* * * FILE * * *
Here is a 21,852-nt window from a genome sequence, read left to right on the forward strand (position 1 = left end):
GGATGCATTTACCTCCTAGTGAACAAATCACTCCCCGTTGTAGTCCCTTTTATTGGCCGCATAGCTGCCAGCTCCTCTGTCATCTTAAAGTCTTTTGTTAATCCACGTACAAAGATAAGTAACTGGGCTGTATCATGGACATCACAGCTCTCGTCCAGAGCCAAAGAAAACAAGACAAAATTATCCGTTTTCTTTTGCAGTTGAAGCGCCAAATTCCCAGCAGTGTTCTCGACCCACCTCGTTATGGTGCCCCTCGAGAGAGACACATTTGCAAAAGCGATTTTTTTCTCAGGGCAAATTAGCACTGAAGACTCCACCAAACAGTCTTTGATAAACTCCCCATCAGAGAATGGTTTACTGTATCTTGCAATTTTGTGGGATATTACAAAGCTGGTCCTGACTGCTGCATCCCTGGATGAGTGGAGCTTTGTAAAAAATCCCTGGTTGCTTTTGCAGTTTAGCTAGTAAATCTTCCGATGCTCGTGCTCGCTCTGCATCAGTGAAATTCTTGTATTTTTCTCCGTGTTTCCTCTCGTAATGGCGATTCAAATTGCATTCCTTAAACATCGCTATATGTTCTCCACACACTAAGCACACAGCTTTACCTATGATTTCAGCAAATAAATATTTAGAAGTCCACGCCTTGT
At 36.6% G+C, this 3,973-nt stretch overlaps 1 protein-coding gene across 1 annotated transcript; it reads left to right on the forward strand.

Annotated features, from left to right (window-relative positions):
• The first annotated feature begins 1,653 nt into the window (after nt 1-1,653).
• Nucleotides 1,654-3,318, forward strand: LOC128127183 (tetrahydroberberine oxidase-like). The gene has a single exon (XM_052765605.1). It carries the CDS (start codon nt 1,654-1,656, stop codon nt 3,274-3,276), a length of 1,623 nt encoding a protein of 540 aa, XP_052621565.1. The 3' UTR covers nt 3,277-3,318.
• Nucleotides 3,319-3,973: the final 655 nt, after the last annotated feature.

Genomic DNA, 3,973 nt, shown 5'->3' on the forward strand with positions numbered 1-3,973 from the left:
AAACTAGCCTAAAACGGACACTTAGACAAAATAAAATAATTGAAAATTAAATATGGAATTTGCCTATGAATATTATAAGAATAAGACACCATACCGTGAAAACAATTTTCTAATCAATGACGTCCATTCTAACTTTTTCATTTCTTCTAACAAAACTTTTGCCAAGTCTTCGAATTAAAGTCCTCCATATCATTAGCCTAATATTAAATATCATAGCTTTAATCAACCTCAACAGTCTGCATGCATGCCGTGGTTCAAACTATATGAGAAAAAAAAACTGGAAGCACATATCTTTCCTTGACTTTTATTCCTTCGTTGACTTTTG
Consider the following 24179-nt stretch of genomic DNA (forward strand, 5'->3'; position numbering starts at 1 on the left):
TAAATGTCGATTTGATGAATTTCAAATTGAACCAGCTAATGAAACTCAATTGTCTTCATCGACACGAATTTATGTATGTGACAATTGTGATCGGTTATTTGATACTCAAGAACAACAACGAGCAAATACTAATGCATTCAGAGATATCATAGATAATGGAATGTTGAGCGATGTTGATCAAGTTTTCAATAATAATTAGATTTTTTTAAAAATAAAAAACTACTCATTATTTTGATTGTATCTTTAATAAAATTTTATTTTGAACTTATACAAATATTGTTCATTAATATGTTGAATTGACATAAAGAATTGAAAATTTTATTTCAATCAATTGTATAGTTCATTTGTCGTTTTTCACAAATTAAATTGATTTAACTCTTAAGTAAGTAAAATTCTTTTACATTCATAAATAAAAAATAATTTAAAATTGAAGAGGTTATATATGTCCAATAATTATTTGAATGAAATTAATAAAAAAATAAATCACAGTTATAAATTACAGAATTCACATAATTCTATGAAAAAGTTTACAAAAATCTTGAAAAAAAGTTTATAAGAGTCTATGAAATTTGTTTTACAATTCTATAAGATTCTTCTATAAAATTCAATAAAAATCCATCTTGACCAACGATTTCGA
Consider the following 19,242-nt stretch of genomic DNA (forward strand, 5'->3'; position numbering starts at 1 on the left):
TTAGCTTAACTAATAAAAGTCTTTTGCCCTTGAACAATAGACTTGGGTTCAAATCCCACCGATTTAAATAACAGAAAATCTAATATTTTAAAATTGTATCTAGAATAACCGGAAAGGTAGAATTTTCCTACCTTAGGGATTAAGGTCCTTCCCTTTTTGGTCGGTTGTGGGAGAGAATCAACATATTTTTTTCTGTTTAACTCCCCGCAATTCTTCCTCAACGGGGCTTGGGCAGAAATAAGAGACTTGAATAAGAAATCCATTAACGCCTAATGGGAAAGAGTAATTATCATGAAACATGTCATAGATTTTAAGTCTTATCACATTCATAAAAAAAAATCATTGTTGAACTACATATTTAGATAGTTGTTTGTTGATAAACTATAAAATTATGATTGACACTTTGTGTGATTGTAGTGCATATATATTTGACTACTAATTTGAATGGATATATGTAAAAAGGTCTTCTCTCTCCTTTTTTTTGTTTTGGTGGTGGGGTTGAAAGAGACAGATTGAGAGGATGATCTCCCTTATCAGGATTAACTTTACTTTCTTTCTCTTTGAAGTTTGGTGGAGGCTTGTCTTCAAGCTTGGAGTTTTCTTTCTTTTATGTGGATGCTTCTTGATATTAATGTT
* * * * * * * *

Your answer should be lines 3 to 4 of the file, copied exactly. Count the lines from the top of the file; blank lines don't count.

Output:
At 36.6% G+C, this 3,973-nt stretch overlaps 1 protein-coding gene across 1 annotated transcript; it reads left to right on the forward strand.

Annotated features, from left to right (window-relative positions):